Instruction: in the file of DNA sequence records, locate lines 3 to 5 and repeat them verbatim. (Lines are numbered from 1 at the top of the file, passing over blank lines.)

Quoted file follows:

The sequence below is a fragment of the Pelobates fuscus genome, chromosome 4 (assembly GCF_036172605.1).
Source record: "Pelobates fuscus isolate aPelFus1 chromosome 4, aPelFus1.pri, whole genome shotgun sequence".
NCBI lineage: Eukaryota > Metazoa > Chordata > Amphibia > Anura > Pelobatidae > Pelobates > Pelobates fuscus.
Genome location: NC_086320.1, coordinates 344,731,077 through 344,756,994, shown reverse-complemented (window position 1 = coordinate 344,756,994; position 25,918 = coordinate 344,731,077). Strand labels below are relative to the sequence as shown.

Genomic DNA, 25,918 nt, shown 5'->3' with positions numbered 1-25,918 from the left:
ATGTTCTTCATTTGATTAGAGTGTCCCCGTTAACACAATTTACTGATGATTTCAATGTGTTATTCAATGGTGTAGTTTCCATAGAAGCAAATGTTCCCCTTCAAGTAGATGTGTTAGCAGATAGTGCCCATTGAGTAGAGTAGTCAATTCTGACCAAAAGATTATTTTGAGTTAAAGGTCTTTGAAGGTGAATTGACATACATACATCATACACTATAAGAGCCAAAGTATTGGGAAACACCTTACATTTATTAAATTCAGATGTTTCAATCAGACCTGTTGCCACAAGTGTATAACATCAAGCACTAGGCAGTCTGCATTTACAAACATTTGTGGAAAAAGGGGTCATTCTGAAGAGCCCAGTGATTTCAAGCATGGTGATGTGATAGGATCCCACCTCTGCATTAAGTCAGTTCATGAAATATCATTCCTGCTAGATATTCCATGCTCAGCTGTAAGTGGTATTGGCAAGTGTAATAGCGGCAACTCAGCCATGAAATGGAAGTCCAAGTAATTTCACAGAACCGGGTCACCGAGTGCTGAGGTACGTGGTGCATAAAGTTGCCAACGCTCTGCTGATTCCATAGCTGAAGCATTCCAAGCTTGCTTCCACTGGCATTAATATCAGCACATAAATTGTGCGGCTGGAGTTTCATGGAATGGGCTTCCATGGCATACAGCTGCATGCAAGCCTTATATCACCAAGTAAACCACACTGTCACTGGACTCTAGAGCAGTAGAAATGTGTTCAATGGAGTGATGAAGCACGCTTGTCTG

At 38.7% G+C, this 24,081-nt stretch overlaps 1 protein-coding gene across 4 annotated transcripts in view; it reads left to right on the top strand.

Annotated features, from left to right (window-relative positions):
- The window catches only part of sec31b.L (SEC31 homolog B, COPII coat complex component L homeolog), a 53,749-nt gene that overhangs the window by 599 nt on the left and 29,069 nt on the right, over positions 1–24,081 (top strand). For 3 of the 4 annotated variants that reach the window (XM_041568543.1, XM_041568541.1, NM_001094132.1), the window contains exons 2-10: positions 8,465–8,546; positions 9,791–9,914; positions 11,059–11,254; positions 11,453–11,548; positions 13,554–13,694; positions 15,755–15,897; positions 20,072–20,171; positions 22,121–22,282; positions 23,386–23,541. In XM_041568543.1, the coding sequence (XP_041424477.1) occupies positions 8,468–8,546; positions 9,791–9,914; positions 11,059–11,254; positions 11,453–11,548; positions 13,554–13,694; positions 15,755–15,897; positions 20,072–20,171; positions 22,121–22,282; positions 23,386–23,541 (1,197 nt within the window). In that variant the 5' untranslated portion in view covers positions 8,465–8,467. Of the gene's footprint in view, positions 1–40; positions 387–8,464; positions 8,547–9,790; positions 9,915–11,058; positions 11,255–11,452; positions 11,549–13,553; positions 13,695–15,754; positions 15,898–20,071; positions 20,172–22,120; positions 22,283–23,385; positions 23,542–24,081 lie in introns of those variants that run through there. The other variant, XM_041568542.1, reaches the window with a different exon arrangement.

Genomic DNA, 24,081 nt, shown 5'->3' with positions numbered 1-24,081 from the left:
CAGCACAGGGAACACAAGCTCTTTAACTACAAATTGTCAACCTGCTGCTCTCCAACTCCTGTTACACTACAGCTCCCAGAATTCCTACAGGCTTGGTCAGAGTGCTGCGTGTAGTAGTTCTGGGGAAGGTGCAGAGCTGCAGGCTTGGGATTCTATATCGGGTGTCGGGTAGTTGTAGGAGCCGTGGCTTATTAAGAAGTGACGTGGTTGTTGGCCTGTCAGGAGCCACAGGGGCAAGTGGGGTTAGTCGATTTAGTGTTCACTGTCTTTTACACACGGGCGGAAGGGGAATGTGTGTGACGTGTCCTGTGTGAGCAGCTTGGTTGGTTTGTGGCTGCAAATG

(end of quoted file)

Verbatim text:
NCBI lineage: Eukaryota > Metazoa > Chordata > Amphibia > Anura > Pelobatidae > Pelobates > Pelobates fuscus.
Genome location: NC_086320.1, coordinates 344,731,077 through 344,756,994, shown reverse-complemented (window position 1 = coordinate 344,756,994; position 25,918 = coordinate 344,731,077). Strand labels below are relative to the sequence as shown.

Genomic DNA, 25,918 nt, shown 5'->3' with positions numbered 1-25,918 from the left: